Literary Mama is a proud member of the following organizations:
The International Mothers Network
The Council of Literary Magazines and Presses
Theresa Shea’s The Unfinished Child is a novel about women, friendship, and family, but the author has a lot more on her mind. Despite its quiet Edmonton setting, and its close-up scenes—in doctors’ offices, at kitchen tables and cafés—it’s also an ambitious book, exploring the intersections of pregnancy, technology, abortion, disability, and family.
When Kate Hopper set out to tell her story of premature motherhood, she immediately bumped up against the myth that motherhood is a rosy experience in which every mother falls instantly in love with her baby and lives happily ever after. “Where are the other versions of that story? The fear and disappointment, the hours and hours spent each day trying to get your baby to stop crying?”
In 2011, artist Jill Miller introduced Pittsburgh to The Milk Truck, a refurbished ice cream truck with a giant nipple on its roof. The truck celebrates breastfeeding, riding to the rescue of nursing mothers who have been asked to nurse in restrooms or cease feeding their children altogether. With a quick tweet, mom is rewarded with a quick comfortable place to nurse in the back of the truck and a business owner appalled by the nipple parked out front. The Milk Truck represents what so many mothers know to be true about breastfeeding: that it’s often equal parts humor and struggle, as noted by Rachel Epp Buller, editor of Have Milk, Will Travel: Adventures in Breastfeeding.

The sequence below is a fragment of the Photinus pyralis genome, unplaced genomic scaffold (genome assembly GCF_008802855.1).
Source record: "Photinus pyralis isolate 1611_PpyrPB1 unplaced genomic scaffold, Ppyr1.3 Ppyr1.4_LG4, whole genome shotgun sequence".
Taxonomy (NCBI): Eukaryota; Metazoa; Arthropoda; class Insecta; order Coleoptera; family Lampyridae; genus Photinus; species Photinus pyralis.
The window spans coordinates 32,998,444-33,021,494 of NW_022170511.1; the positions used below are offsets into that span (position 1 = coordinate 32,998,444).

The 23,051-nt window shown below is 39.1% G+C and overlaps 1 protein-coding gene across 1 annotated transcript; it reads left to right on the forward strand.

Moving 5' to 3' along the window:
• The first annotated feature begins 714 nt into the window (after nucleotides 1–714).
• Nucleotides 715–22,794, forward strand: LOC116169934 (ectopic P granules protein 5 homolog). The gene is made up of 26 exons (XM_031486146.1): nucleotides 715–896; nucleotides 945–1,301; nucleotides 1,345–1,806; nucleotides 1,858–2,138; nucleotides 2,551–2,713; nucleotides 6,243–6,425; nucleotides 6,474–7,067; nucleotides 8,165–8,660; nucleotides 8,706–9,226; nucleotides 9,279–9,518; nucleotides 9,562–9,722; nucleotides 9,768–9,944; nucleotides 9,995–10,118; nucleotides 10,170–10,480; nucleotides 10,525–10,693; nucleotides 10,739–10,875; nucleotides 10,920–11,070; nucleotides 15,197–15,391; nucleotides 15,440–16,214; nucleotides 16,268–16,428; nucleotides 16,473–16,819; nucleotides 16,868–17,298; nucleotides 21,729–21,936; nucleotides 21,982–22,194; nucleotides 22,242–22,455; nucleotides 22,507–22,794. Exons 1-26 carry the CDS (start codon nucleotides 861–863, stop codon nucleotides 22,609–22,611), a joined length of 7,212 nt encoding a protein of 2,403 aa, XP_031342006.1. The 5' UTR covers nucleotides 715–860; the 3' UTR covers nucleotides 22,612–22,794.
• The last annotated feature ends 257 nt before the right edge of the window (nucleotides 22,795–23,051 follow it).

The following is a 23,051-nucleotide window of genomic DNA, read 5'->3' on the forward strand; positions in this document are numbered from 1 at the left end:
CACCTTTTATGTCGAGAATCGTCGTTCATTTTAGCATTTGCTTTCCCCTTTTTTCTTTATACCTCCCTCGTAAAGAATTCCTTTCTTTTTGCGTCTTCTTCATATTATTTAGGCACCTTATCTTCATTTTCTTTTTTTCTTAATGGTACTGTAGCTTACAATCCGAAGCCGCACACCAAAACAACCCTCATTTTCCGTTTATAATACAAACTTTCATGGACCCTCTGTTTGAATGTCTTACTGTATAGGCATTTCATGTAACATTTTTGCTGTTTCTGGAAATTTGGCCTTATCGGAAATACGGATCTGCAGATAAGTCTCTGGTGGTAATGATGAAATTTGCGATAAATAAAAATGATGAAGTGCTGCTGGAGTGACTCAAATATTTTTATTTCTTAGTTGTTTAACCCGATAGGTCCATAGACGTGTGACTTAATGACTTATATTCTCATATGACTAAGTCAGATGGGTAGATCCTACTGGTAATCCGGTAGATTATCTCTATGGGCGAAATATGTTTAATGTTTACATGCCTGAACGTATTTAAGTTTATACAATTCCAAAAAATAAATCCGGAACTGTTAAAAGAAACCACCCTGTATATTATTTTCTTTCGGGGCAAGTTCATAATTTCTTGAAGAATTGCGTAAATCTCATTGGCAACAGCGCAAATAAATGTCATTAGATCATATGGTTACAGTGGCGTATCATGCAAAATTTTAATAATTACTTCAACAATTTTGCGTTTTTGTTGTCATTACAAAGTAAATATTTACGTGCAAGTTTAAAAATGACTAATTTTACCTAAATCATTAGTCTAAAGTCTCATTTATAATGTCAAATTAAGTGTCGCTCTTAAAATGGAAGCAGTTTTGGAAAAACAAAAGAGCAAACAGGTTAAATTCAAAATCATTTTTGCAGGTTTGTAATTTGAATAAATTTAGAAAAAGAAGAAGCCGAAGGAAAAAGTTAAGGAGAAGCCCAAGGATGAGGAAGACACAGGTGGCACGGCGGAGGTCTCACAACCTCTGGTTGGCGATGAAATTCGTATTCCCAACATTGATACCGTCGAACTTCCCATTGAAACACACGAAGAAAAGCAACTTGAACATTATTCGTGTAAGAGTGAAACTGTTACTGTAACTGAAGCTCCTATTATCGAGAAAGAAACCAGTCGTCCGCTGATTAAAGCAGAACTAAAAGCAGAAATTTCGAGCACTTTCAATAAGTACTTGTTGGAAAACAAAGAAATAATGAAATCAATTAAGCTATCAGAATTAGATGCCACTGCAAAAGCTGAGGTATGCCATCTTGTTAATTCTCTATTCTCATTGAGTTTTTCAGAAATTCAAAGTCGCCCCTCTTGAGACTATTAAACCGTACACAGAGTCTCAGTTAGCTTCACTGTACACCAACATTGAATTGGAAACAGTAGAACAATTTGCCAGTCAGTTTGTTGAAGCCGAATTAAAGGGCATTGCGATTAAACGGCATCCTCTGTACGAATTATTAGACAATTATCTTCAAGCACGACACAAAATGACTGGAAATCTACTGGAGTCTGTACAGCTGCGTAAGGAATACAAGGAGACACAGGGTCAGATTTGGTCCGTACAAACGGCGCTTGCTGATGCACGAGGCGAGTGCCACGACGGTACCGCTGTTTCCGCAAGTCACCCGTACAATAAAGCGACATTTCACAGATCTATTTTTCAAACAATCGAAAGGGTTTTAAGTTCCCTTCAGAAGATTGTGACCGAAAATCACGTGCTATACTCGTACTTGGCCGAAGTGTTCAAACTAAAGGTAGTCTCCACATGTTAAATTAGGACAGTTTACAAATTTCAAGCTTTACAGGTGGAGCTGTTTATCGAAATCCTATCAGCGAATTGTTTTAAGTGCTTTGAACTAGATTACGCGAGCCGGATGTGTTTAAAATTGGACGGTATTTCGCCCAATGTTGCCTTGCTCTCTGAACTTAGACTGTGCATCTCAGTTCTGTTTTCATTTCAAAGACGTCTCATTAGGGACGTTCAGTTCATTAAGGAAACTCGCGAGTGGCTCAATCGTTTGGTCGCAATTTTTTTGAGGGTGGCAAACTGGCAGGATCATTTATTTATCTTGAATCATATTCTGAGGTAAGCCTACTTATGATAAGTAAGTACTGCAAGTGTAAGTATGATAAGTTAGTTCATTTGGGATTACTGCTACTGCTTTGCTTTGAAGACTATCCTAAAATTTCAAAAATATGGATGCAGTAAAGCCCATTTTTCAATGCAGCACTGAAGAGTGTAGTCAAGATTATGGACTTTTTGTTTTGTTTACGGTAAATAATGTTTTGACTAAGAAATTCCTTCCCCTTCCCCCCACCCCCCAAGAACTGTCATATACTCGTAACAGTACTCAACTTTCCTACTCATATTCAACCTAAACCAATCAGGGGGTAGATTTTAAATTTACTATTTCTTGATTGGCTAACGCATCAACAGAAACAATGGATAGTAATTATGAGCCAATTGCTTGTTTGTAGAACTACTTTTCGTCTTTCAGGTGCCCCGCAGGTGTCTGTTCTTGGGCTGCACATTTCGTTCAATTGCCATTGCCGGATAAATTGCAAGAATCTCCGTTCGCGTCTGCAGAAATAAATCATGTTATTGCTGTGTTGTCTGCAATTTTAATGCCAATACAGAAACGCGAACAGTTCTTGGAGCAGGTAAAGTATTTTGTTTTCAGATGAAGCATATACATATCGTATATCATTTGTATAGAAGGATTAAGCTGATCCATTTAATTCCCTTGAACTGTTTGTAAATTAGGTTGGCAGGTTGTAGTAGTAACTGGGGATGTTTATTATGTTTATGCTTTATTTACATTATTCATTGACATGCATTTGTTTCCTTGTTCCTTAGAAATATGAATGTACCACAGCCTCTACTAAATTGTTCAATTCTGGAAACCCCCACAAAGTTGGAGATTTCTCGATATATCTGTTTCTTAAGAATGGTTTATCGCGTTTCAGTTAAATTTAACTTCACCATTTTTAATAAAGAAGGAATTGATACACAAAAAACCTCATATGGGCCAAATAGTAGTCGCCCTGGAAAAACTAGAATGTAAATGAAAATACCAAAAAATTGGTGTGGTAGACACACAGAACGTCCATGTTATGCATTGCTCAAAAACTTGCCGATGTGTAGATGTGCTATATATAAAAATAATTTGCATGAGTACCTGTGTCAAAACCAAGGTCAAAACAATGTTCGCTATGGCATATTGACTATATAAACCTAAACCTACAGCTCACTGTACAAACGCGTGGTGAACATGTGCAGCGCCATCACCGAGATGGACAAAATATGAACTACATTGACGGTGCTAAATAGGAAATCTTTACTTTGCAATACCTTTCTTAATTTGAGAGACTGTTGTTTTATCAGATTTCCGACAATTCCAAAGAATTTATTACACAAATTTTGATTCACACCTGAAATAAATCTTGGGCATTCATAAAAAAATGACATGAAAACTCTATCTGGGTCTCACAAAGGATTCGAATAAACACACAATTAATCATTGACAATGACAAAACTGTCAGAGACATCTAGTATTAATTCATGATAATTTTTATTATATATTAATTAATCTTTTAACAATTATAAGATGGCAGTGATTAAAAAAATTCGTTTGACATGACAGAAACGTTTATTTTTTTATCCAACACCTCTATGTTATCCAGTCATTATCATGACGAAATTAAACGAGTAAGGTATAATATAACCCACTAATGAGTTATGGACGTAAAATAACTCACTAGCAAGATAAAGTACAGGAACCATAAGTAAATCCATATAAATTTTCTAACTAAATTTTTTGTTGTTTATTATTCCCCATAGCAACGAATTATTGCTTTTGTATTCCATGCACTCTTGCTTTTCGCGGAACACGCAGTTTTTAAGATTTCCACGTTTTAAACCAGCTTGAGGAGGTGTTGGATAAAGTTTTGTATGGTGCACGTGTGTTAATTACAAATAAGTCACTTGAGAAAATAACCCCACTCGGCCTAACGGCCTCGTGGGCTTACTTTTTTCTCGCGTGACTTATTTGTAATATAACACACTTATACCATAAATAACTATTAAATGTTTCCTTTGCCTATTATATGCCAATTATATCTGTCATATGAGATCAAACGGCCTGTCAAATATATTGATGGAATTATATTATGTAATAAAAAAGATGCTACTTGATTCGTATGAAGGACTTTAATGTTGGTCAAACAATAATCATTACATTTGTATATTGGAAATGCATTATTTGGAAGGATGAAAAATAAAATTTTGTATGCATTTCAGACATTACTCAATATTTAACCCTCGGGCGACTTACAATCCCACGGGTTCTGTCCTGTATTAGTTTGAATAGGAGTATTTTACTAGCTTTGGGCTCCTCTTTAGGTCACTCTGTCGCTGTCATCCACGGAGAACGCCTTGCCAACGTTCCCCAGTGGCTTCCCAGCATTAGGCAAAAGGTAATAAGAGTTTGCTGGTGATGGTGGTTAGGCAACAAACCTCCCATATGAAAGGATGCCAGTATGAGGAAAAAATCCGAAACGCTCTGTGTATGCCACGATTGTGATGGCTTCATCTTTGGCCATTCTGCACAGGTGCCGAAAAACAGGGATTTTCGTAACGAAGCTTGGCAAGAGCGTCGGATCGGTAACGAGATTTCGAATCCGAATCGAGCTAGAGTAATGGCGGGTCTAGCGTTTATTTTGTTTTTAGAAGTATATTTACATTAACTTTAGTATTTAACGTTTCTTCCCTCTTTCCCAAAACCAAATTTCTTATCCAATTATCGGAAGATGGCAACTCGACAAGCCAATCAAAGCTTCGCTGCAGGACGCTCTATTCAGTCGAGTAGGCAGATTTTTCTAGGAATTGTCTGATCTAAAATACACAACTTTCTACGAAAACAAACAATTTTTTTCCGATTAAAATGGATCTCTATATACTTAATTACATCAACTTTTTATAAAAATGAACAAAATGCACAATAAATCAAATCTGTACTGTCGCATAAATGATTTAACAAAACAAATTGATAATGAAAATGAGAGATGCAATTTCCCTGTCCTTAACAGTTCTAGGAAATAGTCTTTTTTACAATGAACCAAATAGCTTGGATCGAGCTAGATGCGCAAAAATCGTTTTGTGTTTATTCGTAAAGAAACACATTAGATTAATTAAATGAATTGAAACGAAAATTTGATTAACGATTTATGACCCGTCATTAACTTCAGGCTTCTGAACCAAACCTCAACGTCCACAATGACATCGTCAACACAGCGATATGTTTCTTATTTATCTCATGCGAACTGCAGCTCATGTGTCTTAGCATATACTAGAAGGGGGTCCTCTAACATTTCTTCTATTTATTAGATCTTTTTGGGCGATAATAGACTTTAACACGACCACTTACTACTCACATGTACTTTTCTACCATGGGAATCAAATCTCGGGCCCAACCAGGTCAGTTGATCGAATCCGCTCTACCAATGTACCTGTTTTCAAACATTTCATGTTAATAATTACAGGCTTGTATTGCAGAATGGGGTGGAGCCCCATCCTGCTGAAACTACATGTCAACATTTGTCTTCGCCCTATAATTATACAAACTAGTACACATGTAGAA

Grief memoirs are plentiful. Joan Didion’s The Year of Magical Thinking and Francisco Goldman’s Say Her Name come to mind. Topics of death and dying in our culture are not as stigmatized when they pertain to terminal illness or accidental death. However, we see a serious lack when it comes to books about grieving the babies we may lose to miscarriage, stillbirth, or infant death. In taking us step-by-step through Silvan’s brief life and lasting significance, Wesolowska’s memoir provides a bridge across that gulf, both for bereaved parents and those who know them.
In her most recent book, Gold, Barbara Crooker argues with Robert Frost. True, “nature’s first green is gold,” and, true, “nothing gold can stay,” but Crooker sees that nature’s last green is also gold. In these intense, well-crafted poems, gold is tenor and vehicle as Crooker examines the death of her mother, Isabelle, the death of friends, and her own softening body.
In the aftermath of personal or national tragedy, we always seek comfort—whether through rebuilding a normal routine, traveling, or keeping family close—in order to reassemble normalcy and continue onward. In Where the Dead Are Wanda S. Praisner uses poetry in the daily struggle of remembering and recounting her 19-year-old son’s untimely death. Grounded in straightforward narrative, these poems repeat the process of mourning. Highly accessible yet emotionally fraught, Where the Dead Are acts as a compass with which to navigate loss. Readers can participate alongside the speaker rather than only observe these tragic moments.